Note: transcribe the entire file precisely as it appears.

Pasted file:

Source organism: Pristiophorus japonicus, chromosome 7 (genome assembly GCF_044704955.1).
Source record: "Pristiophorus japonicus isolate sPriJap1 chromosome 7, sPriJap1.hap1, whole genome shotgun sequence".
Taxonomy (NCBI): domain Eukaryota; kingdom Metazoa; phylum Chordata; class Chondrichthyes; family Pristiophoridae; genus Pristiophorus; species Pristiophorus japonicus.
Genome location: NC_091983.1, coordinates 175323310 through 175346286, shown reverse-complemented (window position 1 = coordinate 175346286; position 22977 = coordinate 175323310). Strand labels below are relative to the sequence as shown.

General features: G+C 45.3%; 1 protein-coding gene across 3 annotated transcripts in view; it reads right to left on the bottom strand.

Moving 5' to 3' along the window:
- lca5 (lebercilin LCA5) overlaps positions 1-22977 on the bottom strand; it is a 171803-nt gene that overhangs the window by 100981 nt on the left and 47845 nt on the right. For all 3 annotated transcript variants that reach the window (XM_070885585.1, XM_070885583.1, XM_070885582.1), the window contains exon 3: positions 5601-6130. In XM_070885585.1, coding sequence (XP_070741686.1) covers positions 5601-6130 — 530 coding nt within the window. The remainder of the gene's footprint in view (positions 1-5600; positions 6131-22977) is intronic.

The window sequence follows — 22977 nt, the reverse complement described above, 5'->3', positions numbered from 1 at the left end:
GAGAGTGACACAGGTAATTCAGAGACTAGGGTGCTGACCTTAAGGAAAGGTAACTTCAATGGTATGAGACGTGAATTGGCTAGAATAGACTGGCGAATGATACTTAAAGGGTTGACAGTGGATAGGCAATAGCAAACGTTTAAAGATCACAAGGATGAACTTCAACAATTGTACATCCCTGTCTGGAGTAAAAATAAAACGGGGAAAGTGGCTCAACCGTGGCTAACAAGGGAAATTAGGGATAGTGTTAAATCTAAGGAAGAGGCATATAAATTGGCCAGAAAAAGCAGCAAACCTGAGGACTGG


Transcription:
Source organism: Pristiophorus japonicus, chromosome 7 (genome assembly GCF_044704955.1).
Source record: "Pristiophorus japonicus isolate sPriJap1 chromosome 7, sPriJap1.hap1, whole genome shotgun sequence".
Taxonomy (NCBI): domain Eukaryota; kingdom Metazoa; phylum Chordata; class Chondrichthyes; family Pristiophoridae; genus Pristiophorus; species Pristiophorus japonicus.
Genome location: NC_091983.1, coordinates 175323310 through 175346286, shown reverse-complemented (window position 1 = coordinate 175346286; position 22977 = coordinate 175323310). Strand labels below are relative to the sequence as shown.

General features: G+C 45.3%; 1 protein-coding gene across 3 annotated transcripts in view; it reads right to left on the bottom strand.

Moving 5' to 3' along the window:
- lca5 (lebercilin LCA5) overlaps positions 1-22977 on the bottom strand; it is a 171803-nt gene that overhangs the window by 100981 nt on the left and 47845 nt on the right. For all 3 annotated transcript variants that reach the window (XM_070885585.1, XM_070885583.1, XM_070885582.1), the window contains exon 3: positions 5601-6130. In XM_070885585.1, coding sequence (XP_070741686.1) covers positions 5601-6130 — 530 coding nt within the window. The remainder of the gene's footprint in view (positions 1-5600; positions 6131-22977) is intronic.

The window sequence follows — 22977 nt, the reverse complement described above, 5'->3', positions numbered from 1 at the left end:
GAGAGTGACACAGGTAATTCAGAGACTAGGGTGCTGACCTTAAGGAAAGGTAACTTCAATGGTATGAGACGTGAATTGGCTAGAATAGACTGGCGAATGATACTTAAAGGGTTGACAGTGGATAGGCAATAGCAAACGTTTAAAGATCACAAGGATGAACTTCAACAATTGTACATCCCTGTCTGGAGTAAAAATAAAACGGGGAAAGTGGCTCAACCGTGGCTAACAAGGGAAATTAGGGATAGTGTTAAATCTAAGGAAGAGGCATATAAATTGGCCAGAAAAAGCAGCAAACCTGAGGACTGG